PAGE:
Prime Cuts: LION (feat. Chris Brown & Brandon Lake), Same God (feat. Jonsal Barrientes), Dancing (feat. Joe L Barnes & Tiffany Hudson)
Overall Grade: 3.75/5
Elevation Worship returns with their most ambitious album to date. Fifteen tracks (with a couple of songs hovering around the 10-minute mark), this is a huge project clockwise as well as song wise. Musically, the album canvases a broader spectrum from rocking anthems to piano ballads to rootsy Gospel, it is great to see the team taking more risks. LION is the follow-up to their highly acclaimed Graves Into Gardens (2020) and special collaboration project Old Church Basement (2021) with Maverick City Music.
With the huge success trailing the previous two projects, expectations are high when it comes to LION. Overall, the team doesn't disappoint. In a genre that is currently inundated with slow pensive ballads, the rockish "What I See" is a much-anticipated track. Featuring an electric guitar-imbued undercurrent, "What I See" is a call to see how the resurrected Christ is still at work today. The pop-centric "Same God" has the word "classic worship song" written all over it. The title cut "LION," with its various depictions of Christ as presented in the book of Revelation, shows depth and maturity in the team's scribing skills.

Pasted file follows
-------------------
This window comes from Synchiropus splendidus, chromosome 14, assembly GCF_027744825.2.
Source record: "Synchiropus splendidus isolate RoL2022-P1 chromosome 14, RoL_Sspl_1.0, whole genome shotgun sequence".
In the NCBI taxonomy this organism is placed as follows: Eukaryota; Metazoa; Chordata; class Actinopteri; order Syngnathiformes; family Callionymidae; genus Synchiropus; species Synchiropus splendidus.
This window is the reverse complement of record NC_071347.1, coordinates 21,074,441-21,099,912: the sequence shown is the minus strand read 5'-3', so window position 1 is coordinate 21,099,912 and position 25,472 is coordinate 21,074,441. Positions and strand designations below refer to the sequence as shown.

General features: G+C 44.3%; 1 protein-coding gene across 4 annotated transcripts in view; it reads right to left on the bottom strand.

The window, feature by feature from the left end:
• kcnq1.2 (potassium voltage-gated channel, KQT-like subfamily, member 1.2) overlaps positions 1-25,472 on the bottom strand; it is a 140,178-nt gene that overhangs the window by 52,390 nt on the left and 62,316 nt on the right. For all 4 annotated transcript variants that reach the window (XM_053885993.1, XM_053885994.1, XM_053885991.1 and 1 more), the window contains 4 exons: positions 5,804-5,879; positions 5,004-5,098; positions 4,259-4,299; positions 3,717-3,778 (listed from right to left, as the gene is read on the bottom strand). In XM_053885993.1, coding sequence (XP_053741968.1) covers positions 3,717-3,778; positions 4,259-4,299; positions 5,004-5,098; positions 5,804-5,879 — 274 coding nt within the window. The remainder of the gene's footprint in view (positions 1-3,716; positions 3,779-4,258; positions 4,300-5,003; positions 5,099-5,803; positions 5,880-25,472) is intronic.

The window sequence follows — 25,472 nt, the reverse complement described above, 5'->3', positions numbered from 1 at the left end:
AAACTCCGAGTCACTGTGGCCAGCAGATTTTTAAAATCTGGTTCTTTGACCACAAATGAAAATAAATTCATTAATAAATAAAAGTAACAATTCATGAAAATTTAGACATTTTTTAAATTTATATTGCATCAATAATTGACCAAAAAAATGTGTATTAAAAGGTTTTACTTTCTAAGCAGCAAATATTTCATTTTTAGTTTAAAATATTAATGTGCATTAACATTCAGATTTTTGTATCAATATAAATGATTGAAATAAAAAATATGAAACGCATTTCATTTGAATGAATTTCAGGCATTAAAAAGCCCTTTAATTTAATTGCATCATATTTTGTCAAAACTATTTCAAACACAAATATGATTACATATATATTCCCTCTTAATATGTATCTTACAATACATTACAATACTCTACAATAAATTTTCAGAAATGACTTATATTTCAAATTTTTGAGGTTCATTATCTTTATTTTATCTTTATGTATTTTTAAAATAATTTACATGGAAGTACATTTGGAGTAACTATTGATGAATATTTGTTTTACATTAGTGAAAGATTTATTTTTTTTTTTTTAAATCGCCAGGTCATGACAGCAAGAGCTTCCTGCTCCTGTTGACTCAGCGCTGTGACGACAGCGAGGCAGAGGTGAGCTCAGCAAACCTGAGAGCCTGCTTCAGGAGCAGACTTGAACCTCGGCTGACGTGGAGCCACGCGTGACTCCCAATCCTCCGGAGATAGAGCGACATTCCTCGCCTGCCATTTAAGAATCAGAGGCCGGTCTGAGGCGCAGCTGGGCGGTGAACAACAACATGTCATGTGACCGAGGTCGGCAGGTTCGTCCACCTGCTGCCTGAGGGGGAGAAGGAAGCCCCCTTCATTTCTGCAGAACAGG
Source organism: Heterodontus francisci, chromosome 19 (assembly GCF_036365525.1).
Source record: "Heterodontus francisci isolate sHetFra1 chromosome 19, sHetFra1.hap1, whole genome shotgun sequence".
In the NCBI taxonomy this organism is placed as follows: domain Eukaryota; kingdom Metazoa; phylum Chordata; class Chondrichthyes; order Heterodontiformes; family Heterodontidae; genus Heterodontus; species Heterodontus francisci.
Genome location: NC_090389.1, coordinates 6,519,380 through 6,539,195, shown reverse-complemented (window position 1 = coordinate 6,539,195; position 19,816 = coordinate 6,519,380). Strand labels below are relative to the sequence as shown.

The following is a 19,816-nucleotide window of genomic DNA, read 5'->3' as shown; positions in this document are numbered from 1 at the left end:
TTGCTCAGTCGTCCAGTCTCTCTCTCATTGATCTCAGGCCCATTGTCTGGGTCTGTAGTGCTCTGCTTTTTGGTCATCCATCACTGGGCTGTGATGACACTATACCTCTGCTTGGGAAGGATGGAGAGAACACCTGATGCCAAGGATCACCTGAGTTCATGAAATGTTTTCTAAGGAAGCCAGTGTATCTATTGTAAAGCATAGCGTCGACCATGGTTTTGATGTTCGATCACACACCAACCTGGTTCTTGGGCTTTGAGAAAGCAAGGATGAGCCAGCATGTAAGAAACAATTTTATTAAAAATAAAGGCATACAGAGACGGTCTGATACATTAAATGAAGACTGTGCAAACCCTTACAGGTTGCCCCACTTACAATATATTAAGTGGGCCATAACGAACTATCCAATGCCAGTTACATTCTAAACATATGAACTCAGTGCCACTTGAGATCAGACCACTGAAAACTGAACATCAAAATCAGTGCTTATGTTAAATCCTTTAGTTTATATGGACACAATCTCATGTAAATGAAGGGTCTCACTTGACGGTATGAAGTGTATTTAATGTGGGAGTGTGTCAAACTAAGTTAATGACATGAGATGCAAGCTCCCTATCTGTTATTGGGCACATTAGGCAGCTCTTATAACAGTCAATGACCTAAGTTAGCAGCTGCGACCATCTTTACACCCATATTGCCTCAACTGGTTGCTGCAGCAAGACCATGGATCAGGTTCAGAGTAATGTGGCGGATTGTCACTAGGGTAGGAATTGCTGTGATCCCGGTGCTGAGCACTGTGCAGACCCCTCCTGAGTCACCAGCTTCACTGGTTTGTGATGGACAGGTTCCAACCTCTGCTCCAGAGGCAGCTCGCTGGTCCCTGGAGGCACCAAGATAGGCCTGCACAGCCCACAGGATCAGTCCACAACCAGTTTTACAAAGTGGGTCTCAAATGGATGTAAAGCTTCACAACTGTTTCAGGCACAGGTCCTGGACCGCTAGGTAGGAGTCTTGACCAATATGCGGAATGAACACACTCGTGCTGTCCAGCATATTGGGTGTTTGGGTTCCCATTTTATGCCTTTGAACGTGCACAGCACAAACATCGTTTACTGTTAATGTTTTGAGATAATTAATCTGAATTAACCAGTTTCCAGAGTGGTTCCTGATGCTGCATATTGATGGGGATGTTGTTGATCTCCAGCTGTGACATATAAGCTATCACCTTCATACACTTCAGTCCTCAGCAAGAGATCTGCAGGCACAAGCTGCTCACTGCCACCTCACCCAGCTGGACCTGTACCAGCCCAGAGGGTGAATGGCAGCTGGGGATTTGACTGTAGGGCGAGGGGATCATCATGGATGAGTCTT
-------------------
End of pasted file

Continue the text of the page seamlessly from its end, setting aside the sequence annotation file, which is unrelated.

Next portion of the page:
Ballads abound, though not all of them are superior, the Tiffany Hudson-led "Forever YHWH" is heartfelt and prayerful. "Dancing," featuring Joe L Barnes & Tiffany Hudson, can be interpreted as a love song between couples or a worship song for God. The jazzy injunctions with its romantic assurances make this song endearing. Chandler Moore indulges in the Gospel-ballad "No One." The way Chandler effortlessly works his way to the song's anthemic climax is stellar.
Nevertheless, with an album this long, there are also fillers. Chris Brown's "Welcome Resurrection" tries to replicate their former hit "Graves into Garden" to disastrous effect. Chandler Moore's "The One You Love" meanders along aimlessly with not much a melodic guide. "Might Get Loud" tries to be a sanctified party empty with not much depth to infuse the song's excitement. As expected, it is difficult for such a mammoth album like LION to hold our attention all the way through. But there are enough gems to serve the church and individuals in worship.